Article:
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Contracept Technol Update. 1985 Jun;6(6):81-3.

New studies link IUDs, infertility; say copper devices safer.

[No authors listed]



2 studies sponsored by the National Institute of Child Health and Human Development (NICHD) report direct evidence of a link between IUDs and infertility. Both studies indicate that copper-bearing IUDs are less likely than inert IUDs to lead to infertility, but increased risk was evident for both types of IUDs. 2 of the studies' authors said the findings confirm the current practice of many clinicians to discourage women who have no children from using IUDs as their contraceptive method. 1 study involved about 90% of the infertility specialists in Seattle. Janet R. Daling, Ph.D., University of Washington School of Public Health and Community Medicine, and colleagues compared rates of IUD use in 159 childless women who had tubal infertility with an equal number of new mothers. They reached the following conclusions: using any IUD more than doubled (2.6 times) the risk of tubal infertility compared with not using an IUD; the type of IUD affected risk with Dalkon Shield users having 6.8 times the risk of tubal infertility compared with women who never used IUDs, Lippes Loop or Saf-Toil users having 3.2 times the risk, and Copper-7 or Copper-T users having 1.9 times the risk if a copper device was used at 1 time and a plastic device at another time but 1.3 times the risk if only a copper device was used; and the risk of tubal infertility for IUD users increased among women who did not have symptoms of infection as well as those who did. A 2nd larger study involved 7 infertility centers and collaborating hospitals. Dr. Daniel W. Cramer, Brigham and Women's Hospital in Boston, headed the investigation, which evaluated IUD use in 283 childless women with tubal infertility, 69 women with tubal infertility after 1 child, and 3833 new mothers. The Boston-based study found the following: overall the cumulative experience with all IUD use doubled (2.0 relative risk) the risk of tubal infertility; the type of IUD affected the risk of tubal infertility; no increased risk of infertility was apparent for women with a single sex partner; a high risk was apparent for women with a history of infection, pain, or bleeding with IUD use; and noncopper IUD users with 1 child had about 3 times the risk (2.8 relative risk) of never users of developing "secondary" tubal infertility or infertility associated with using an IUD after a 1st live birth. George Rubin, chief of the epidemiological studies branch of the Centers for Disease Control Division of Reproductive Health states that the new data confirm what has been good clinical practice for a number of years.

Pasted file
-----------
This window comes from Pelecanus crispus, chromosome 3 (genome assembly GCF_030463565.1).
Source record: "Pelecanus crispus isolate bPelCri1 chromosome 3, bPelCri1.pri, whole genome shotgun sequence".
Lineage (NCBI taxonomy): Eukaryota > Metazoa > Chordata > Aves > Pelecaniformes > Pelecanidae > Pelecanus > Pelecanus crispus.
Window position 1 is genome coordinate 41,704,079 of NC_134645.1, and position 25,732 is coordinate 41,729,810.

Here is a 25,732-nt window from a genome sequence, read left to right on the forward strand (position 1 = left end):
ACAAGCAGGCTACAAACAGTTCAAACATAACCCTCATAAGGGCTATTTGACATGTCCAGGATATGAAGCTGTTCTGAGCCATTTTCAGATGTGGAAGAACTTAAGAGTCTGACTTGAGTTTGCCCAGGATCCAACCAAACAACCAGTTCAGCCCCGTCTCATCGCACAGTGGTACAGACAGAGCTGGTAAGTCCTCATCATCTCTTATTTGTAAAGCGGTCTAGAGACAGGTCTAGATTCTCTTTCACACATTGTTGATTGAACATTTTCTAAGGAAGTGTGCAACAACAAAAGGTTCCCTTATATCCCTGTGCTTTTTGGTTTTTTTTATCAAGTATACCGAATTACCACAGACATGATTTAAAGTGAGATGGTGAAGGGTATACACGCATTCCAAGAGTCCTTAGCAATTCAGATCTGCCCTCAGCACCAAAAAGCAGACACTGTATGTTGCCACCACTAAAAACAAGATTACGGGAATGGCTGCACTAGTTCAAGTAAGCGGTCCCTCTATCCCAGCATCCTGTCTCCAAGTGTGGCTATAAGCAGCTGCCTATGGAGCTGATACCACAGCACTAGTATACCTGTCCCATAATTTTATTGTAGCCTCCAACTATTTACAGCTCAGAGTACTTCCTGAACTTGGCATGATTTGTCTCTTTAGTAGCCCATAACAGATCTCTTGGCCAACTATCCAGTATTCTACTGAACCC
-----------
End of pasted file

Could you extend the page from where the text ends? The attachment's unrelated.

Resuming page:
[Indexed for MEDLINE]

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